May 2022 Offshore Site Investigation – Prof. Brian Georgious
Brian, a member of our geology group, introduced us to his involvement in the practical side of researching and using structures in the exploration for and exploitation of gas and oil reserves, for example, in the North Sea.
His definition of geo engineering was:
An offshore investigation for engineering purposes is a study to determine the conditions, hazards and parameters for the safe engineering design of offshore structures.
We were first introduced to the key features of marine geology and the 2 main processes involved in their creation – namely endogenic producing large scale features fuelled by heat sources and exogenic involving the process of erosion and sedimentation.
Then came an explanation of the variety of fixed and floating offshore structures that are operating, together with a whole range of specialist subsea items of kit. One intriguing example was a suction caisson where a reduction of air pressure internally literally sucks the whole structure into the sea bed.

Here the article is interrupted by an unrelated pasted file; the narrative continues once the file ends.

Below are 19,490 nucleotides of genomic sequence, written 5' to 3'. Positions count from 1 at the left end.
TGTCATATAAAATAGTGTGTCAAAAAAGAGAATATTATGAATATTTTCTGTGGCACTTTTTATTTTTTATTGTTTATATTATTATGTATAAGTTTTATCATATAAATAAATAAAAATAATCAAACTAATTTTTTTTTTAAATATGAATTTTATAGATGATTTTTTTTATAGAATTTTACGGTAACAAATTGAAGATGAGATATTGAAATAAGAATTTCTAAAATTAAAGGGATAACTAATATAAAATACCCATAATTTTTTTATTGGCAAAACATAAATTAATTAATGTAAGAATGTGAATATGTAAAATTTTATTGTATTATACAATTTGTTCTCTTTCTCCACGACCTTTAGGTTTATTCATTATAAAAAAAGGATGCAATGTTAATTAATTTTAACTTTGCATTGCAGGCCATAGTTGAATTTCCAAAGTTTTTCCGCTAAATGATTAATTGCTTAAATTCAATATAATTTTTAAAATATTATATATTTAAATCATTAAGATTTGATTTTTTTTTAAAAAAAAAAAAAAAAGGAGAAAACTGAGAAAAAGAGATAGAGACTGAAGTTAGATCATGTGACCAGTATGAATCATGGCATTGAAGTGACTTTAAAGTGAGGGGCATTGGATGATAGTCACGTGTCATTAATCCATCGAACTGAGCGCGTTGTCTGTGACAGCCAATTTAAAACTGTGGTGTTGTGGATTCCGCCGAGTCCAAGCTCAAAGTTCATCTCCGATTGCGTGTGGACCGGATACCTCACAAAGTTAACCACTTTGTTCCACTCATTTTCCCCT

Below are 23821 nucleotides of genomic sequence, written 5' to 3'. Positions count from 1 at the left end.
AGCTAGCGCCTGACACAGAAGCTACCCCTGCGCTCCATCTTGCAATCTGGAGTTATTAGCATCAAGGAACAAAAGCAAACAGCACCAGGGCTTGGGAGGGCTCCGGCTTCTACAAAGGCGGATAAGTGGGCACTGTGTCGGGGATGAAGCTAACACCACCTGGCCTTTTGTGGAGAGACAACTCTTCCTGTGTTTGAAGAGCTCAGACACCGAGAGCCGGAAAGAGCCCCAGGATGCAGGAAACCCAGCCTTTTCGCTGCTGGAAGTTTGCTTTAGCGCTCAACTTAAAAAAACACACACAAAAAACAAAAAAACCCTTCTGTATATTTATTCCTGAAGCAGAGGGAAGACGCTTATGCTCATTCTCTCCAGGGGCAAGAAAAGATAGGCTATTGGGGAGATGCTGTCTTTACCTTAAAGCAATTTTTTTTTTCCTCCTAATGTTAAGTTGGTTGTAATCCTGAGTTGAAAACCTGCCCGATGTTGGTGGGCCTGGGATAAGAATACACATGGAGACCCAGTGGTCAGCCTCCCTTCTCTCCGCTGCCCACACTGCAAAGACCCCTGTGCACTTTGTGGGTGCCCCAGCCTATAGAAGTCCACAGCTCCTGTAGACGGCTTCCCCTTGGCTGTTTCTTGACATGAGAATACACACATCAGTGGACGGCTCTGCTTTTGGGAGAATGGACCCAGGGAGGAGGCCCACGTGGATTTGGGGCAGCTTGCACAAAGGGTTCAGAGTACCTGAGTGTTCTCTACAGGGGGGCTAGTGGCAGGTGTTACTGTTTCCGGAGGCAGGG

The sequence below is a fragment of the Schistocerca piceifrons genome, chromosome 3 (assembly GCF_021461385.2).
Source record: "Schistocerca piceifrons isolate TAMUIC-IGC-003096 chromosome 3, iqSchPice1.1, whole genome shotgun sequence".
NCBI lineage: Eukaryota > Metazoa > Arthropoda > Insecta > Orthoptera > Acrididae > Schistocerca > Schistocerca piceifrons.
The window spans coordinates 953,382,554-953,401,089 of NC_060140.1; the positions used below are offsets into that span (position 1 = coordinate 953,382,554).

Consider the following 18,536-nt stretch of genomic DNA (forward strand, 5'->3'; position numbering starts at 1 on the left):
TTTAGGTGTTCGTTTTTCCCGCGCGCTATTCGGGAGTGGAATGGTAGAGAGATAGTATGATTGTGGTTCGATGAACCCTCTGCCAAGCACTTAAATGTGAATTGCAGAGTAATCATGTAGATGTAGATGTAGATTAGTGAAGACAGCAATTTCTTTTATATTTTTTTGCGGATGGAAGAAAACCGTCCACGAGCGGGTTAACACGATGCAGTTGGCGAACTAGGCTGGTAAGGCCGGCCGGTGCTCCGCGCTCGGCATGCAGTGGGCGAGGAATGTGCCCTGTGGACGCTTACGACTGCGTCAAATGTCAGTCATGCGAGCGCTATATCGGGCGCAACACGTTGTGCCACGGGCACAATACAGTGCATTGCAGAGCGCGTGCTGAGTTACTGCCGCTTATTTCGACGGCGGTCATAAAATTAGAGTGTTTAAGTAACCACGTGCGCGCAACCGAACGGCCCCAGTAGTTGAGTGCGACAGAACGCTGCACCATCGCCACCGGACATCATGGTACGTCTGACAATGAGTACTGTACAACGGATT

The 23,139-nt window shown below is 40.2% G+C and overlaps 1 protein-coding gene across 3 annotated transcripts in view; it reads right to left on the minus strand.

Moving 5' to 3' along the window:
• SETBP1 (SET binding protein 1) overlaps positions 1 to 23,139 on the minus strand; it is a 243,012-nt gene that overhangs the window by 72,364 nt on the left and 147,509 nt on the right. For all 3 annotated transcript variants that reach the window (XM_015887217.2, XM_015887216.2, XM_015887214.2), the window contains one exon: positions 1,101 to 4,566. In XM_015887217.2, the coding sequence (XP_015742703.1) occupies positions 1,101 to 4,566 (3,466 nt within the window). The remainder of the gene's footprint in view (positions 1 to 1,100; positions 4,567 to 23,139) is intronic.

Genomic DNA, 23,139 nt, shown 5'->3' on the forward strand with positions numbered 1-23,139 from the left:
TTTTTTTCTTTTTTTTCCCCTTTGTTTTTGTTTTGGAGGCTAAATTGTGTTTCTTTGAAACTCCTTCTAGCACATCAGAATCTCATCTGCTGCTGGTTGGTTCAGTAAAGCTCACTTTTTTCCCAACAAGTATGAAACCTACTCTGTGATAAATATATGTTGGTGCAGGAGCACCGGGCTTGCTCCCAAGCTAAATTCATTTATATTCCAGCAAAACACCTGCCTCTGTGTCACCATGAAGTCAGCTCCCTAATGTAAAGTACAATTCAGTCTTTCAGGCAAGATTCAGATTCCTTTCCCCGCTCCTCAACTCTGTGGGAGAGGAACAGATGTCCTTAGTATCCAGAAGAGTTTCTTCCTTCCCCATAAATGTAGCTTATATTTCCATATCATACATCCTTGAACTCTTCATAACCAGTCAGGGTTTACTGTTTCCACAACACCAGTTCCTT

First offshore rig 1947 in 6m water off coast of Louisiana
Today 7000 platforms in excess of 2000m water
We were introduced to an array of techniques used in site investigation offshore and to the range of geo hazards that might be encountered. Particularly impressive were 2 ships costing £140m + each used in this work and to hear about the dynamic positioning techniques employed to keep these ships in the exact same location. They are also designed to cope with up to a 3m swell whilst drilling. Other kit is designed to operate remotely on the seabed https://clearwellcaves.com/about-us/.
Brian told us about the hazard of landslides with particular reference to the Afen slide NW of the Shetlands which spreads 12 km in length from 830 km into the abyssal plain of the Norwegian Sea. It generated a tsunami affecting 600 km of Scotland’s coastline and swept inland up to 29 km.
Moving on we learned about the issues associated with different forms of methane. This is 24 times more potent than Co2. The scale of possible world wide release of the eg: caused by the melting of ice sheets or of perma frost is quite mind blowing and may well have contributed to major past global warming and the Permian mass extinction.
Concluding Brian reminded us of some of the blow outs that have occurred, especially the BP Deep horizon incident in the Gulf of Mexico.